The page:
When the Globe Theatre ambitiously put on all 37 Shakespeare plays in 37 different languages, people came from all around the world and 80% of those who came had never been to the Globe before. It was an extraordinary outcome. We need to look at ways of continuing that. One idea is a biennale, which is one of the things that the board I chair is looking at for the Government. It would be good to know that the Government are building on what was achieved this summer in terms of new audiences.

Another thing that was striking about the festival was the willingness of people to say, “Yes”, to make extraordinary things happen. Hadrian’s Wall was lit up with weather balloons along most of its length. It was really beautiful and it did not rain. The person in charge of this remarkable sight said that 120 separate landowners had to agree for this remarkable artwork to take place. As it was 2012 and as it was the Olympics, there was a sense of, “Let’s do it”. It is really important to see whether that power of “yes” can be taken forward. With luck, we will have pushed boundaries and, next time, dramatic things will be easier to do.

The Cultural Olympiad also challenged perceptions. Unlimited was the biggest-ever programme of arts and culture by deaf and disabled people anywhere in the world; 29 works were commissioned. Nothing had ever been done on that scale before anywhere in the world. In the same way that the Paralympics changed people’s perceptions of disability, this programme has raised the profile and created new opportunities.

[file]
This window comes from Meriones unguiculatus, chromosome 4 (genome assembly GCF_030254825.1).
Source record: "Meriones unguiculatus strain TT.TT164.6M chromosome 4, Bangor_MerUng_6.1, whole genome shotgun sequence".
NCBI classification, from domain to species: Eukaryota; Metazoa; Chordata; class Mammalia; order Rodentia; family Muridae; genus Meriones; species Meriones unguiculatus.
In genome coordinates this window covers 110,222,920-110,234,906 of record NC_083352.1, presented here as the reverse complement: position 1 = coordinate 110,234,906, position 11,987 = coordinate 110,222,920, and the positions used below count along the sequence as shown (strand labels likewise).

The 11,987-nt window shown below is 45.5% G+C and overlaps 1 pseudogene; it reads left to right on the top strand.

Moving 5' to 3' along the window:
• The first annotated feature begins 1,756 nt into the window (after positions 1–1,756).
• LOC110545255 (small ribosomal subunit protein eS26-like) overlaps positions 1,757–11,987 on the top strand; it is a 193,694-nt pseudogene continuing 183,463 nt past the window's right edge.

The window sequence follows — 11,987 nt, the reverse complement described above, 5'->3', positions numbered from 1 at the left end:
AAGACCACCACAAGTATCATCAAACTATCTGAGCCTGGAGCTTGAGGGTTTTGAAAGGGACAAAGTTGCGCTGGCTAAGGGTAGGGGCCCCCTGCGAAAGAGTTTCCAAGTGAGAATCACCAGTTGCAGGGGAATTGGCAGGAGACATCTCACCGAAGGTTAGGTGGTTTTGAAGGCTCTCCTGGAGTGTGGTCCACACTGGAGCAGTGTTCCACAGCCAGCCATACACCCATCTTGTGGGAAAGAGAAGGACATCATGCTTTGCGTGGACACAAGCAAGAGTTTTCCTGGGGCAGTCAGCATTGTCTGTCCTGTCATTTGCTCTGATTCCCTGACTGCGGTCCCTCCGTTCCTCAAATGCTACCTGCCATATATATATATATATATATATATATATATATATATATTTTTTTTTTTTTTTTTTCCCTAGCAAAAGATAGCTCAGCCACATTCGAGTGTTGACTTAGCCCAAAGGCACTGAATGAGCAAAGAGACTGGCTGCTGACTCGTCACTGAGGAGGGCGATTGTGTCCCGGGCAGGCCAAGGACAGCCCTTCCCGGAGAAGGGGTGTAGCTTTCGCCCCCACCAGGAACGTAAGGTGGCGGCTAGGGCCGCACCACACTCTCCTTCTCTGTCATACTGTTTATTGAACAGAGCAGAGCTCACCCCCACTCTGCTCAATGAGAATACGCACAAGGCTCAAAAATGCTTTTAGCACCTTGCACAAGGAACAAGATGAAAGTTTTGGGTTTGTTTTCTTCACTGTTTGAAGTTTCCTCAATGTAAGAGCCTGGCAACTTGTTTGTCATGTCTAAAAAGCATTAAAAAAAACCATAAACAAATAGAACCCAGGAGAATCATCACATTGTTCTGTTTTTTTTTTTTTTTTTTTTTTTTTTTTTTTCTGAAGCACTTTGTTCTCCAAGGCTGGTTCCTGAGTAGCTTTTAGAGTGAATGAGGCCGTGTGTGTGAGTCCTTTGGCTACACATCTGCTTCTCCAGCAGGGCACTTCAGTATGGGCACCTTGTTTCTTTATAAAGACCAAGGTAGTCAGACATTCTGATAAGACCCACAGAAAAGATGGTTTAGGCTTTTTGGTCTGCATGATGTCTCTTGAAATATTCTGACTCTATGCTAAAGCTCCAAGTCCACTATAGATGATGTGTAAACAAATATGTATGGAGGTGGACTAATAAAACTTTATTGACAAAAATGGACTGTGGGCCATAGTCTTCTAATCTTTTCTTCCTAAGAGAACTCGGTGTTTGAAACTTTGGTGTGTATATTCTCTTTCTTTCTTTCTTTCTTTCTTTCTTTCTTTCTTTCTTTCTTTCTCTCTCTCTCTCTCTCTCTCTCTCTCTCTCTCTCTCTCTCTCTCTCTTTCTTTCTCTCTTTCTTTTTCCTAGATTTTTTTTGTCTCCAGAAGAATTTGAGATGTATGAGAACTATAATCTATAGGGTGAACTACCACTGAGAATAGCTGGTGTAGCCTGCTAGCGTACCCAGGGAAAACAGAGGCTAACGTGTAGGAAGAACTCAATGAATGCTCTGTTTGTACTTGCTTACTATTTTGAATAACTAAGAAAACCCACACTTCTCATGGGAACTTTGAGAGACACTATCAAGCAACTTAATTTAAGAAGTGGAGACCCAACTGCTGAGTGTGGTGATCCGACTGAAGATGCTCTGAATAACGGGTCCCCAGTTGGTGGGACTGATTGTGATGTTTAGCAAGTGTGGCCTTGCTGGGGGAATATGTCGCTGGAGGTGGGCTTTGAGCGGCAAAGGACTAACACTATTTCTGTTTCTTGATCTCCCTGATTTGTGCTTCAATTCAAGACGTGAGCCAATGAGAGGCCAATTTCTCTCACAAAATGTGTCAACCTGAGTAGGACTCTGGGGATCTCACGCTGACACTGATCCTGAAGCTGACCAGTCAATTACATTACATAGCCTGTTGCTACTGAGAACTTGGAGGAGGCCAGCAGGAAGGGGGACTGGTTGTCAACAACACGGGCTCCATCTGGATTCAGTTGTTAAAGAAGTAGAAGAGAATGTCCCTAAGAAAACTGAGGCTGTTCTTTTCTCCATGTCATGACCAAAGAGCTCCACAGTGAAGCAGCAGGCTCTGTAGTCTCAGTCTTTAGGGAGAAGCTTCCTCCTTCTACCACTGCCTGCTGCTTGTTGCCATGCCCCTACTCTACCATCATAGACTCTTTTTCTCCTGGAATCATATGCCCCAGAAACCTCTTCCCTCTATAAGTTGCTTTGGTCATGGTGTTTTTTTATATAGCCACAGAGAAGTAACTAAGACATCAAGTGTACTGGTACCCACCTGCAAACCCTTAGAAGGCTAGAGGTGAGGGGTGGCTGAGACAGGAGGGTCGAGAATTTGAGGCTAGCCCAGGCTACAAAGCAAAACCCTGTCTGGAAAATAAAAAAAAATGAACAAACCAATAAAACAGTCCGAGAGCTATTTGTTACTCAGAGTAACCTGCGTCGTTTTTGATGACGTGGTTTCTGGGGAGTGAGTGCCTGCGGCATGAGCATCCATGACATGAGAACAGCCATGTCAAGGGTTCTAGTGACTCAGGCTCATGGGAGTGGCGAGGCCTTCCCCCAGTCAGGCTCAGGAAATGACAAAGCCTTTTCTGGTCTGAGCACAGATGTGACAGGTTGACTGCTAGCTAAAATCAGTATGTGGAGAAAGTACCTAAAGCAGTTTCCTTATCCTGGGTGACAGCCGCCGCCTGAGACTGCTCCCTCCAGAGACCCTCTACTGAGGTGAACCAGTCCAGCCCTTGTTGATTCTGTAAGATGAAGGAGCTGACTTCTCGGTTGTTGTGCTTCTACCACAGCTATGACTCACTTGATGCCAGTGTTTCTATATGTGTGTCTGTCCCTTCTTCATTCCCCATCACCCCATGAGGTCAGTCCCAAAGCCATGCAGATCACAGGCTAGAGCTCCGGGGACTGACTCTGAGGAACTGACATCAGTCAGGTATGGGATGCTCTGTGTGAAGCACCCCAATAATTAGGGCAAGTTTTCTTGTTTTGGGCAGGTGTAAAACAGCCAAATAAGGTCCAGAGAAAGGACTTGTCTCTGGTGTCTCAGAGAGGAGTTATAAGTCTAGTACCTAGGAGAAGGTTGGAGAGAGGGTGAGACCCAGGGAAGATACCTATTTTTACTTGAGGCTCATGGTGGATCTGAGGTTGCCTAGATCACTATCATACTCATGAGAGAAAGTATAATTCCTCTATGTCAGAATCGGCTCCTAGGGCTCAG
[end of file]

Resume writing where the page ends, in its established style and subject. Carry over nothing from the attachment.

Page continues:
One cannot underestimate what the summer and the festival did for bringing people who run things and create together and for establishing new contacts. For the first time, as it was 2012, we had homeless people singing in the Royal Opera House. What voices they had. It was so moving. It was such an important event that we cannot let it drop. It was an important collaboration.

The Cultural Olympiad board, which I was asked to set up, has brought together the arts and the funders: the mayor’s office, DCMS and the BBC, a very powerful combination. So many people right across the country have come together to do amazing things. Those contacts could be the greatest legacy of 2012, and who knows where that might lead. The key is not to drop it.

We have shown the world this summer what we can do in difficult financial circumstances. The arts matter because they are part of the creative industries, which are a large and growing part of our economy. However, what was done this summer was on the back of sustained investment in arts and culture at national and local level over more than a decade. It was that which produced the world-class expertise and talent to create both the London 2012 Festival and the extraordinary ceremonies that accompanied both Games. The Government have asked the Cultural Olympiad board to carry on and look at how we can ensure a long-term legacy. Securing sustainable funding streams for the arts will be key to this. We have shown what we can do but we need to continue to make the case to ensure that this is not a one-off but the beginning of a new, enhanced role for culture in the life of the nation.